At a conference co-organized by T-Mobile Czech Republic and the weekly magazine Respekt, representatives of top businesses in the country and those from the non-profit sector came together to discuss how businesses could help society. One of the main topics of discussion was how social responsibility strategies can go hand-in-hand with profitability.
A recent survey conducted by the LMC agency, which operates the website jobs.cz, has found that roughly half of Czech firms turn down job applicants with criminal records. The survey covered approached 151 different firms and the results following the presidential amnesty (which saw more than 6,000 inmates released in January) are far from encouraging.
The unemployment rate in the last quarter of 2012 reached 7.2 percent, which was 0.7 percent more than in the same period in the previous year, according to figures by the Czech Statistical Office released on Friday. The authorities registered some 380,000 jobless people in the last three months of 2012, which was 44,000 more year-on-year. The number of those unemployed for over a year rose as well, and they now account to over 42 percent of the total number of jobless people. Analysts say the fresh data confirm a negative trend of rising unemployment. Although companies are not laying off workers en masse, those who are made redundant are having trouble finding work.
In Business News this week: The Czech Ministry of Finance cuts its growth outlook for the year to almost zero; fresh figures show 7.2 percent of Czechs were jobless in Q4 2012; passenger numbers and flights were down at Prague airport last year; spas report a halving of business in just three months; and experts say luxury flats in Prague have maintained their value.
The Ministry of Labour and Social Affairs has until the end of June to correct mistakes made in the S-Card system, namely breaking the law on personal data protection, the Office for Personal Data Protection revealed on Wednesday. Either the system, which streamlines social benefits and welfare payments, would have to be shelved by the ministry or the current situation would have to be approved in the Chamber of Deputies, the head of the Office for Data Protection Igor Němec announced. The office head explained that the ministry broke the law by sharing client information with the bank Česká spořitelna which administers the S-Card system. The bureau has launched proceedings which could lead to the ministry being fined up to 10 million crowns. The prime minister, Petr Nečas, said in response that he had expected the tough stance by the bureau, stressing that the ministry would have to quickly prepare legislative changes. He is planning to meet with the minister for Labour and Social Affairs, Ludmila Mullerova of TOP 09, saying he expected her to have concrete plans on how to move forward.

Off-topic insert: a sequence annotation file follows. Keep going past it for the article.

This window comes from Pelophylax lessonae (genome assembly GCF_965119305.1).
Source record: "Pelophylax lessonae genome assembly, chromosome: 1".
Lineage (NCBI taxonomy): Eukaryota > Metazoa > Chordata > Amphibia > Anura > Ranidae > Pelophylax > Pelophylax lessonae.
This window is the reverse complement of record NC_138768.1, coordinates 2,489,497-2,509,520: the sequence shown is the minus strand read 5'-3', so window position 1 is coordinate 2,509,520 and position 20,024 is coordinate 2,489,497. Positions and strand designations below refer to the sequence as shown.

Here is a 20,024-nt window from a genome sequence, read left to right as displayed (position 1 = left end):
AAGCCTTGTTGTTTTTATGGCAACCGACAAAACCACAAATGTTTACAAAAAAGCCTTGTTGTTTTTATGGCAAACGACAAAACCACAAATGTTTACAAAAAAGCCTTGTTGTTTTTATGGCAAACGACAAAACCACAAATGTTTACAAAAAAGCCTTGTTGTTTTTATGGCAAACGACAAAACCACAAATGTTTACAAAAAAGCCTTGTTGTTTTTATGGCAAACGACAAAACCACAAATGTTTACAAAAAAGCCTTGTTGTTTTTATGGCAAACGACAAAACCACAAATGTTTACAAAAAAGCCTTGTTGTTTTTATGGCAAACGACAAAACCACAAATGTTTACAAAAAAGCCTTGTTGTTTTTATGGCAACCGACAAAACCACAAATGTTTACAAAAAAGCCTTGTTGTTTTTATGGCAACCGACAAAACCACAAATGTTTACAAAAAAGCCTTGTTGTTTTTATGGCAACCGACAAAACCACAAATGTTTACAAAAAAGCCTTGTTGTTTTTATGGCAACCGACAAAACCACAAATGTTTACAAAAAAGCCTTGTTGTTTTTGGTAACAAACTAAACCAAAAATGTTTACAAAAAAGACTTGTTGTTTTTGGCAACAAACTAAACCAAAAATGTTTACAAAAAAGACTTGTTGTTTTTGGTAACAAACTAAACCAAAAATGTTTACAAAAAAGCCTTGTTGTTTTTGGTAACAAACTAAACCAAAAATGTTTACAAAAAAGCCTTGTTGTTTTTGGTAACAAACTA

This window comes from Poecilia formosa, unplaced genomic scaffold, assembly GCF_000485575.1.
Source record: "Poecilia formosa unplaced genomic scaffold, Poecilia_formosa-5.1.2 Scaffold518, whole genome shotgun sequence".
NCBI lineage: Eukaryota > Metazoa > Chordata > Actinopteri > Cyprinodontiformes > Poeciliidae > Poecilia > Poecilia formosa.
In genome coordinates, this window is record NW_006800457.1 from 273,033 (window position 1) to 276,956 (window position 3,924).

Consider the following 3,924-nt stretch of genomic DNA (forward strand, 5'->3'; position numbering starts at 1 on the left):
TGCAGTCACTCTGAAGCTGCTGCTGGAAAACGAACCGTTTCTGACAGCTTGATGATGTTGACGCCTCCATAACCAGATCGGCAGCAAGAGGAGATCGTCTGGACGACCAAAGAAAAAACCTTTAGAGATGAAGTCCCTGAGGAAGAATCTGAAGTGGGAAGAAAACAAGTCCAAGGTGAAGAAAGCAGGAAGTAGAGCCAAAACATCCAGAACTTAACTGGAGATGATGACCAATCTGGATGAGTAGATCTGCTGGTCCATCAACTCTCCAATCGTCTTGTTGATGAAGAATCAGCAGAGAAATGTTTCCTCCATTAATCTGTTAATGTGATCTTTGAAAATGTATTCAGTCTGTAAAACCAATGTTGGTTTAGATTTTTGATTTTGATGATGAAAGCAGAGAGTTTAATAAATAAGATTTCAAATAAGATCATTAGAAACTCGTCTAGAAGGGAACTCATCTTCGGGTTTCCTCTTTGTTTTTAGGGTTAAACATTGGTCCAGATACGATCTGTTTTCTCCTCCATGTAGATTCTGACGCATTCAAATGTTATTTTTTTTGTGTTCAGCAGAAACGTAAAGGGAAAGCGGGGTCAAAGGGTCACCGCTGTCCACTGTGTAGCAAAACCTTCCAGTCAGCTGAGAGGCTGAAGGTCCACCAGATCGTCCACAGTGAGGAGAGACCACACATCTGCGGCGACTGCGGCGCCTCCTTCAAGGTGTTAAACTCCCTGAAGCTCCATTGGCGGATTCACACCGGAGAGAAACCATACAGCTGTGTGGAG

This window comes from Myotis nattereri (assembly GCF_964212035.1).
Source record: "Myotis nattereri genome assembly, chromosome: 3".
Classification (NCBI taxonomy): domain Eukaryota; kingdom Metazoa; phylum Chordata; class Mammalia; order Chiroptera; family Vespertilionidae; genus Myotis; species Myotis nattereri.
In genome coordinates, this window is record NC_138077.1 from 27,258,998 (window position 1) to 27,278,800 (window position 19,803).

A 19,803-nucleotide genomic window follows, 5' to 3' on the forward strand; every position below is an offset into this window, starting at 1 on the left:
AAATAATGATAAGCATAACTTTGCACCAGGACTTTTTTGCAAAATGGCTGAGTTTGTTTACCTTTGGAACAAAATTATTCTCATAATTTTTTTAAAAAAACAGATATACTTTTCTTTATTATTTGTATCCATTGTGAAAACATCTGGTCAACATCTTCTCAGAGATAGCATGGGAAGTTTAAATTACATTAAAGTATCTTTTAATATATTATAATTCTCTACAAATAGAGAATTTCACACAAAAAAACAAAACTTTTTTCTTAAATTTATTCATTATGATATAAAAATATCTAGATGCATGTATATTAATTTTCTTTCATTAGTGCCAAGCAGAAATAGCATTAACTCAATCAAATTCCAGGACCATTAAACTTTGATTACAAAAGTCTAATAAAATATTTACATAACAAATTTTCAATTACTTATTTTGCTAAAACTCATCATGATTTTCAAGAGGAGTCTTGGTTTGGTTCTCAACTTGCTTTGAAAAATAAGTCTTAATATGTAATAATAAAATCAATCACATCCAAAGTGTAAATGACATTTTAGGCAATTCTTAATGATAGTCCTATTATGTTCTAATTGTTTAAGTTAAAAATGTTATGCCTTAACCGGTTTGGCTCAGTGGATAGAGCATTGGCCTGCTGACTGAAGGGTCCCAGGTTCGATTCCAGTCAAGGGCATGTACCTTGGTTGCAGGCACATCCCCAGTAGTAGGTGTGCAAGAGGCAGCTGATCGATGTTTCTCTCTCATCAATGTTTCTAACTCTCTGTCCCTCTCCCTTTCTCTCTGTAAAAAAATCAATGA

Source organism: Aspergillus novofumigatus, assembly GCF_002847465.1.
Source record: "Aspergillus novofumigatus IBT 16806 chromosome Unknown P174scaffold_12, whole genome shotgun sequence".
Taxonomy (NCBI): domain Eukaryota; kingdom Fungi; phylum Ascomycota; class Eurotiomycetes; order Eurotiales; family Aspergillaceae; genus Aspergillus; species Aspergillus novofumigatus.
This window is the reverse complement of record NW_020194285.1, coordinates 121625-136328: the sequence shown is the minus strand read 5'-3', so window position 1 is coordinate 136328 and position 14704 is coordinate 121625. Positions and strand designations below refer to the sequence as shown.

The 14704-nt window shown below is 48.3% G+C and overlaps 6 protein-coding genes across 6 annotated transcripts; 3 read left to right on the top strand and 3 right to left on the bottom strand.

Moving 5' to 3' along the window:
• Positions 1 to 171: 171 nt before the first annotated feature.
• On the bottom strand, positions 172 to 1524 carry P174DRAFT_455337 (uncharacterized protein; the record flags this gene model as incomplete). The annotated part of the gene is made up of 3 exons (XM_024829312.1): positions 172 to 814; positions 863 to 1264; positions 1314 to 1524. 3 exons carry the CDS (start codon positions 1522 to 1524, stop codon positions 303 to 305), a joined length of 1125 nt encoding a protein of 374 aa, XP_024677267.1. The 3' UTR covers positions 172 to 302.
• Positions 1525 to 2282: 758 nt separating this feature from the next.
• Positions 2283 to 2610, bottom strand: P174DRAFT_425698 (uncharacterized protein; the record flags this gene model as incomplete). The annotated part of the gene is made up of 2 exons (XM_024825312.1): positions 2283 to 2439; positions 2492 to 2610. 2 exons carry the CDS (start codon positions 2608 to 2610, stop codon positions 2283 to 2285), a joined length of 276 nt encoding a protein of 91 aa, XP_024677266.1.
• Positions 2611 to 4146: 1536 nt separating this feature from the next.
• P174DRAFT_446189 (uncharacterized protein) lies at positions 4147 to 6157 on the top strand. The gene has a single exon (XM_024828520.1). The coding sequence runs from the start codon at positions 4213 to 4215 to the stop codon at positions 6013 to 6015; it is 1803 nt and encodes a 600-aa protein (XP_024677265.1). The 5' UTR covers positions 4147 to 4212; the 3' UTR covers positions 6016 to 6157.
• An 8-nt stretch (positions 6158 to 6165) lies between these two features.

The Czech Office for Personal Data Protection will fine the Ministry of Labour and Social Affairs over the controversial new electronic system of welfare benefits payments, known as S-Cards, a spokeswoman for the authority said on Friday. The announcement comes following a control of the system by the personal data watchdog at the ministry; the spokeswoman said the amount of the fine would be determined after the authority deals with objections by the ministry, adding that further details should be released next week.
President Vaclav Klaus has signed into law a bill which will raise the salaries of judges and state attorneys. The bill sets a new legal framework for the calculation of salaries in 2013 after the former framework was abolished by the Constitutional Court. In line with the new law judges will receive 2.7 times the average wage in the public sector.
The Supreme Court has ruled that employers are not obliged to offer staff laid off for reasons of redundancy alternative positions within firms, even in cases where similar positions are open. The Supreme Court issued its ruling on Thursday after having studied the Labour Law in detail, in relation to a case in which an employee had been let go earlier for said reasons. The employee, a systems administrator, filed a complaint with the district court in Prague 10 after his position was scrapped, maintaining he should have been offered another job at a time when several within the company were available. Two courts, in Prague 10 and the Prague Municipal Court, originally ruled in his favour, but the Supreme Court struck down the earlier decisions, stressing that the obligation to offer alternative employment ended in 2006. The Supreme Court ruling will apply to all lower-instance court decisions.
The highest unemployment in the country at the end of last year was in the Ústí nad Labem region, according to figures released on Wednesday by the Labor and Social Affairs Ministry. The employment rate in this northern Bohemian region went up by 0.6% from November to reach 14% in December. Contributing factors to the worsening situation on the job market are cutbacks carried out by some of the major employers in the region.
Meanwhile, Czech authorities are preparing for the release of prisoners pardoned under the amnesty declared by President Václav Klaus which comes into effect on Wednesday. Courts are reportedly ready to work around the clock inside prisons to process the relevant cases. Each of the 24 Czech prisons is able to release dozens of prisoners a day, a deputy justice minister said. The police said they had reinforced patrols in regions where the prisons are located. For their part, the Ministry of Labour and Social Affairs issued directives for labour offices on how to proceed should released prisoners approach them for assistance. Labour offices were told to get sufficient funds in cash to be able to provide extraordinary financial support.
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